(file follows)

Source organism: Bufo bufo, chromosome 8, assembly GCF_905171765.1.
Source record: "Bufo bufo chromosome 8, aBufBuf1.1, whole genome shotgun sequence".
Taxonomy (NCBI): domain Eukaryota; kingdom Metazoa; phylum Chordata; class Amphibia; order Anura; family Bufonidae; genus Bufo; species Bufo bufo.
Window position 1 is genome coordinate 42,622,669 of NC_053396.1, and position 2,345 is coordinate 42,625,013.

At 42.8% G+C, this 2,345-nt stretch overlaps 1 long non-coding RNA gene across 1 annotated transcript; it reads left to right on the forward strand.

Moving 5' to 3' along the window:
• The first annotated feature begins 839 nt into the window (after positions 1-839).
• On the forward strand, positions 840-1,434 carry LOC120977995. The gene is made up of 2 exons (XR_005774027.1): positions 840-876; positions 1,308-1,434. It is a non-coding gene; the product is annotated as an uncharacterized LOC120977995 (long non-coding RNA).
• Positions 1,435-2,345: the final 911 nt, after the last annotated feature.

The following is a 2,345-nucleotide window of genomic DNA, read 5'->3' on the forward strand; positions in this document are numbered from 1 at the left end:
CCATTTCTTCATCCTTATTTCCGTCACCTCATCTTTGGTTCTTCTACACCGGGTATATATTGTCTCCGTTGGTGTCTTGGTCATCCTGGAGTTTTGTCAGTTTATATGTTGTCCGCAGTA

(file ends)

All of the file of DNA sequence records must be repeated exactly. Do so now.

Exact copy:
Source organism: Bufo bufo, chromosome 8, assembly GCF_905171765.1.
Source record: "Bufo bufo chromosome 8, aBufBuf1.1, whole genome shotgun sequence".
Taxonomy (NCBI): domain Eukaryota; kingdom Metazoa; phylum Chordata; class Amphibia; order Anura; family Bufonidae; genus Bufo; species Bufo bufo.
Window position 1 is genome coordinate 42,622,669 of NC_053396.1, and position 2,345 is coordinate 42,625,013.

At 42.8% G+C, this 2,345-nt stretch overlaps 1 long non-coding RNA gene across 1 annotated transcript; it reads left to right on the forward strand.

Moving 5' to 3' along the window:
• The first annotated feature begins 839 nt into the window (after positions 1-839).
• On the forward strand, positions 840-1,434 carry LOC120977995. The gene is made up of 2 exons (XR_005774027.1): positions 840-876; positions 1,308-1,434. It is a non-coding gene; the product is annotated as an uncharacterized LOC120977995 (long non-coding RNA).
• Positions 1,435-2,345: the final 911 nt, after the last annotated feature.

The following is a 2,345-nucleotide window of genomic DNA, read 5'->3' on the forward strand; positions in this document are numbered from 1 at the left end:
CCATTTCTTCATCCTTATTTCCGTCACCTCATCTTTGGTTCTTCTACACCGGGTATATATTGTCTCCGTTGGTGTCTTGGTCATCCTGGAGTTTTGTCAGTTTATATGTTGTCCGCAGTA